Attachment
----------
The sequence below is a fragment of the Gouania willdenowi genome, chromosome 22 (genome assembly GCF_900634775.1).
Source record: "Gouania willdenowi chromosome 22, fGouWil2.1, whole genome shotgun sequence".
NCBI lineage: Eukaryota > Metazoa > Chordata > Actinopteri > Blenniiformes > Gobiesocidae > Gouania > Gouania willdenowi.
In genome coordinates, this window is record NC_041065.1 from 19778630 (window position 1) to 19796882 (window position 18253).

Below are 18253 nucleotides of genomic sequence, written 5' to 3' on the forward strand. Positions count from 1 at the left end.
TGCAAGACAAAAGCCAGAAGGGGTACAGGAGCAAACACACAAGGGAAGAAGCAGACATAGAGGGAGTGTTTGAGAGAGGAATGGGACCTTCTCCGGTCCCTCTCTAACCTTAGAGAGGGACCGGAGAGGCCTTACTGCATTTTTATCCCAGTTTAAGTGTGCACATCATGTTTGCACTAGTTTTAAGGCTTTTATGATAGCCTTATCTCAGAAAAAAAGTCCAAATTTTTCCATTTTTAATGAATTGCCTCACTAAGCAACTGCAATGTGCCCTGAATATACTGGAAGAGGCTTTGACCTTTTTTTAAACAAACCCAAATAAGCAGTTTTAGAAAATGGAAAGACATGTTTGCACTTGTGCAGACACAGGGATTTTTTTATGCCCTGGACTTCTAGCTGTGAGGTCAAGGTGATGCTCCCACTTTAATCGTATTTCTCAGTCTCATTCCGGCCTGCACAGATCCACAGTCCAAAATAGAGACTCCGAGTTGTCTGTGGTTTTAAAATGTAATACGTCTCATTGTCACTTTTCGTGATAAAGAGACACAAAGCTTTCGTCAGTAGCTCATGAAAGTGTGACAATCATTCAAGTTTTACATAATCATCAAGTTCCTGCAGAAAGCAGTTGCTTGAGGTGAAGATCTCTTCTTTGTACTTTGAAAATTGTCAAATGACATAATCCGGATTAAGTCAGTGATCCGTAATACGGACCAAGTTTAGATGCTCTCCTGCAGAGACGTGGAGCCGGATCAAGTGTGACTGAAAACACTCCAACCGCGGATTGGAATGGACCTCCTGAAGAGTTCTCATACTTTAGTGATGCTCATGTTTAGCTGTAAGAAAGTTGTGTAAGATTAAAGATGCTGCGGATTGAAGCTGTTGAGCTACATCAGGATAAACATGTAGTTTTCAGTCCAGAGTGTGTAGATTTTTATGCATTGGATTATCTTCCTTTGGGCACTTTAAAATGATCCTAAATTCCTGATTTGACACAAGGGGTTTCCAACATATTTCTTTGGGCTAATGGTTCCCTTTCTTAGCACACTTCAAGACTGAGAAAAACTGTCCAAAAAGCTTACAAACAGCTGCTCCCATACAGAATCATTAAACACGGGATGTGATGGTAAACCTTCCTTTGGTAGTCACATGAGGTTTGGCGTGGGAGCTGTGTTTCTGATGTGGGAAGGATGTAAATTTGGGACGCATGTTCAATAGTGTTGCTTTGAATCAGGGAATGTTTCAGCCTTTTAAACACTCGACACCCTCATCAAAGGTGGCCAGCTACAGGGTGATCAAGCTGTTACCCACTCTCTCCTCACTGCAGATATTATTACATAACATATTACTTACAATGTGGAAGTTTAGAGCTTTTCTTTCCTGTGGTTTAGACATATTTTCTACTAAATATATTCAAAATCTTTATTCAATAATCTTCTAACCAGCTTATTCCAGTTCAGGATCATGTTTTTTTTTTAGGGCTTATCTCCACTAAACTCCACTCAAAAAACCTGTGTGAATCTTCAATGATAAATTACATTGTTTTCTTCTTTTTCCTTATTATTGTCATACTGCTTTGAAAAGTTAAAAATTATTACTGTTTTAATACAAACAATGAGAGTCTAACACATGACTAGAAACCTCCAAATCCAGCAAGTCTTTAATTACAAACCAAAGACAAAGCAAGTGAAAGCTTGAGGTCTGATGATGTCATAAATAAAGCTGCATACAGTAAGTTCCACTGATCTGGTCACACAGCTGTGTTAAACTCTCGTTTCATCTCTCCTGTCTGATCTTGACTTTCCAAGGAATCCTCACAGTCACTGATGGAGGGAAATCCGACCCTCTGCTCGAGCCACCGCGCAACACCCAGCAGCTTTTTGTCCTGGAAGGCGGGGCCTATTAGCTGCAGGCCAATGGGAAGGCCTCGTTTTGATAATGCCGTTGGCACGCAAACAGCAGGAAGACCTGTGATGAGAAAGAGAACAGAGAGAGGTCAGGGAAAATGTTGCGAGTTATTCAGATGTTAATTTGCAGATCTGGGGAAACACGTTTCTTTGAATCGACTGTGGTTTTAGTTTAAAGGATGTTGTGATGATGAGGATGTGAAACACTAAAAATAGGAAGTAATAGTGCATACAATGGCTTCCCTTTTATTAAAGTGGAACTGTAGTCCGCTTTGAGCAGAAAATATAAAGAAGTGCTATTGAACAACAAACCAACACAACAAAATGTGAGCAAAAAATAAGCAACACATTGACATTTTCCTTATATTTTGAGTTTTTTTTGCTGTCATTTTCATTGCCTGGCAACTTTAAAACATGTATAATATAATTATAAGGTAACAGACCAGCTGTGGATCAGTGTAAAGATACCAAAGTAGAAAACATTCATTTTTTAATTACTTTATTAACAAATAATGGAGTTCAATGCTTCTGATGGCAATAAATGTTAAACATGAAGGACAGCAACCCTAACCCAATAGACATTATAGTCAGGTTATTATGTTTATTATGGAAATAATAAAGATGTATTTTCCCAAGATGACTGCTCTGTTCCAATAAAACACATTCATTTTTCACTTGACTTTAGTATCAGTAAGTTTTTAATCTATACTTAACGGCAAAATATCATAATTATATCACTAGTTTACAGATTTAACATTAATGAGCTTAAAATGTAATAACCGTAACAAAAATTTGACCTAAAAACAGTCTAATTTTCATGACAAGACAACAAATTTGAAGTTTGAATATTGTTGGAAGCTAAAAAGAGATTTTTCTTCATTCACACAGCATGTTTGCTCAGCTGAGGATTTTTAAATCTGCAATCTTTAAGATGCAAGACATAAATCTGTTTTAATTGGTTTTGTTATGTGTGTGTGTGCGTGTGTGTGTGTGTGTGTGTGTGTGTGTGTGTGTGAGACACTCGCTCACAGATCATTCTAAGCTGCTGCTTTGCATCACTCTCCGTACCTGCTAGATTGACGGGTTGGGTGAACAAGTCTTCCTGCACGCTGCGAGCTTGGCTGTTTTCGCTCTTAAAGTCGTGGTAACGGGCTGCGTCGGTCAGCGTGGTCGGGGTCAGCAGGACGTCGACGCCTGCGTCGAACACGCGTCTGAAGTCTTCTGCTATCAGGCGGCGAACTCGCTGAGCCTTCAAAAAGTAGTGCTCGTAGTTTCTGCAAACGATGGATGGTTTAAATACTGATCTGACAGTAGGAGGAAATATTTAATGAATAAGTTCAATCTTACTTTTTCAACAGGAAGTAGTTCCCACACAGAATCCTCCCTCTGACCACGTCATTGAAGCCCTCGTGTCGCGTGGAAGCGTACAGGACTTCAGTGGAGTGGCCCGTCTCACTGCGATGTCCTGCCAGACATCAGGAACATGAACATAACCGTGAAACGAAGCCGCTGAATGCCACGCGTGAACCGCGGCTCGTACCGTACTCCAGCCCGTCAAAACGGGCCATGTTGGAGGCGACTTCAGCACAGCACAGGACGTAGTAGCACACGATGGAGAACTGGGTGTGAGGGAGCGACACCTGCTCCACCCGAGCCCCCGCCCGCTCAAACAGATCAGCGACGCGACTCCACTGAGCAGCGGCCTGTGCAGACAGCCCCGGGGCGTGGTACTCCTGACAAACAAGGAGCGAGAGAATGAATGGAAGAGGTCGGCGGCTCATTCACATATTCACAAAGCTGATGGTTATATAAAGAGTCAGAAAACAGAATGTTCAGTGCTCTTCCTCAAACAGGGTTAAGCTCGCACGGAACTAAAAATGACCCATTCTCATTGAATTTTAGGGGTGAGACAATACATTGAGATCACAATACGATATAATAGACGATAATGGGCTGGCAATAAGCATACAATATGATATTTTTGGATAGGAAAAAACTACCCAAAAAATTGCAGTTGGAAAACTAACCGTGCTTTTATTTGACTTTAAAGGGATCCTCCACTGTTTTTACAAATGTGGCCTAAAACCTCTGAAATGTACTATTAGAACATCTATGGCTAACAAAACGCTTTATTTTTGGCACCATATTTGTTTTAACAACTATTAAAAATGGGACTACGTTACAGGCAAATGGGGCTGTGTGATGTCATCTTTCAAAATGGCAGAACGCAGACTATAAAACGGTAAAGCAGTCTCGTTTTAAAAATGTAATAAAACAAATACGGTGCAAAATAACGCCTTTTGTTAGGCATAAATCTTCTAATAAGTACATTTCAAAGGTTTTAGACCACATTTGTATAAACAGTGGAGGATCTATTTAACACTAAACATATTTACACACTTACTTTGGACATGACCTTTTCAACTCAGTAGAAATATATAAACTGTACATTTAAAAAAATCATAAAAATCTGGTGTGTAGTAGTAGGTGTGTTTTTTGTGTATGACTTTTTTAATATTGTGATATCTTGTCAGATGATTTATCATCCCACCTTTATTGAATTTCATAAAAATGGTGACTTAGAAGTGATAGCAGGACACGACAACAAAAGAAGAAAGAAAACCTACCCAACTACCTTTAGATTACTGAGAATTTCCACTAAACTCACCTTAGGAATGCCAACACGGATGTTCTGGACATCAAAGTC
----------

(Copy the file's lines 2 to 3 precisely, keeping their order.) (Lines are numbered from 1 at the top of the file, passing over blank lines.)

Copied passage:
Source record: "Gouania willdenowi chromosome 22, fGouWil2.1, whole genome shotgun sequence".
NCBI lineage: Eukaryota > Metazoa > Chordata > Actinopteri > Blenniiformes > Gobiesocidae > Gouania > Gouania willdenowi.